I wanted to maybe allow each and every one of you for the last five minutes of the panel before we say good‑bye to maybe share what is your dream goal for your careers in cybersecurity for the coming year. This is almost, like, an end‑of‑year resolution or beginning of '22 dreams. What would you love to see happen in cybersecurity policy? Amit?
>> AMIT ASHKENAZI: So, again, this is the magic genie coming out of the bottle. Always, I would ask for two things basically. In Israel, domestically, we have one thing we still haven't finished. And this is cybersecurity legislation to finish the deployment of our policy. We're doing a lot of stuff. But we have a law and want to legislated.
On the international forum, I'd like to see these types of discussions more formalized to create alliances of defenders. So we have seen these discussions really useful from the technical community. The first organisation. But we need to see the creation of better ties between the national, the government, of the world. There is the European model, but I think this should be extended outside Europe. I hope for this defender community that we have better policy and legal tools to coordinate events across borders.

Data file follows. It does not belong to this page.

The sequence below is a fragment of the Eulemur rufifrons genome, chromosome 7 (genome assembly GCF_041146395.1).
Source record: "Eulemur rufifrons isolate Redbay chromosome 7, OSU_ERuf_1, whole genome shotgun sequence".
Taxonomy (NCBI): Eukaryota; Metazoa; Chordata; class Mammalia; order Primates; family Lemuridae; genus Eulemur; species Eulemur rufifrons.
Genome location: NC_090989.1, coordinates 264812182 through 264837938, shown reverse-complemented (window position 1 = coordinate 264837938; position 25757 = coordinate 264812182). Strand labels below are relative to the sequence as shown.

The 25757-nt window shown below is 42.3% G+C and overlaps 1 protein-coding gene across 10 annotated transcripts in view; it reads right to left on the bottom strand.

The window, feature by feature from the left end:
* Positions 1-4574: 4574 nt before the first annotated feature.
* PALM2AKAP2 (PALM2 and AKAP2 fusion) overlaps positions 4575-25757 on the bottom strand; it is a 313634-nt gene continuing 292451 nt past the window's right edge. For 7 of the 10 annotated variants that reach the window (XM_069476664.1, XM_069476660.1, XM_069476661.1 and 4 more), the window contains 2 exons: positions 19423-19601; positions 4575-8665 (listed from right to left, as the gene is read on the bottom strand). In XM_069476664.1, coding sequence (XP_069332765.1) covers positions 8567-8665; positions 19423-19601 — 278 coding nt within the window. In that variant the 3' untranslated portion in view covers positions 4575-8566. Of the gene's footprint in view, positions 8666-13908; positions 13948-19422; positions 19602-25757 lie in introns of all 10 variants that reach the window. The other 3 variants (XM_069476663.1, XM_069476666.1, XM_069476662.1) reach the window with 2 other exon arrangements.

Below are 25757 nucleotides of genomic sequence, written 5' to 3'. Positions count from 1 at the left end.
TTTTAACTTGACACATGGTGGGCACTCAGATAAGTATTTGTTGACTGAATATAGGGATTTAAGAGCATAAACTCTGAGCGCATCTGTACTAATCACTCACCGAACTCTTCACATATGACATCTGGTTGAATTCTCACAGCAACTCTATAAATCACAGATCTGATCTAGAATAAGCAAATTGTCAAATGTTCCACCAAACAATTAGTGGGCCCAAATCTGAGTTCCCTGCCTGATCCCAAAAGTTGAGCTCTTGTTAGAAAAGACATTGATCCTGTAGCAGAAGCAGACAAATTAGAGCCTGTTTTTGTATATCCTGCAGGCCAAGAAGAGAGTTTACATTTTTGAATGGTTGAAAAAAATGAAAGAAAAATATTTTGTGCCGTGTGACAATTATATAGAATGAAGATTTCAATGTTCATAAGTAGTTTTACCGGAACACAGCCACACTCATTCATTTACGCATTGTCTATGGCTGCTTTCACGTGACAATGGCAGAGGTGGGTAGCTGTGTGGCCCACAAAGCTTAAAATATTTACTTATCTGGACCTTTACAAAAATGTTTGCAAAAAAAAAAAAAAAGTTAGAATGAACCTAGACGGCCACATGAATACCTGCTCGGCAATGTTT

>> LIMOR SHMERLING: Sounds good. Robert, what is Poland's dream? Sorry, I can't hear you.
>> ROBERT KOSLA: Poland's dream, my dream, actually ‑‑ my dream, I will start with my dream first. My dream for next year is to be more active and develop cybersecurity reference architectures. That's what we initiated to work with the industry. Based on the recent attacks and also combining components that are necessary to increase resiliency of the public sector and also small and medium enterprises.
Architecture first of all for local and regional governments. Also at the same time, cybersecurity architecture for health care system. That's what we're working right now, initiating right now, with a very strong interest from the industry. So we will continue.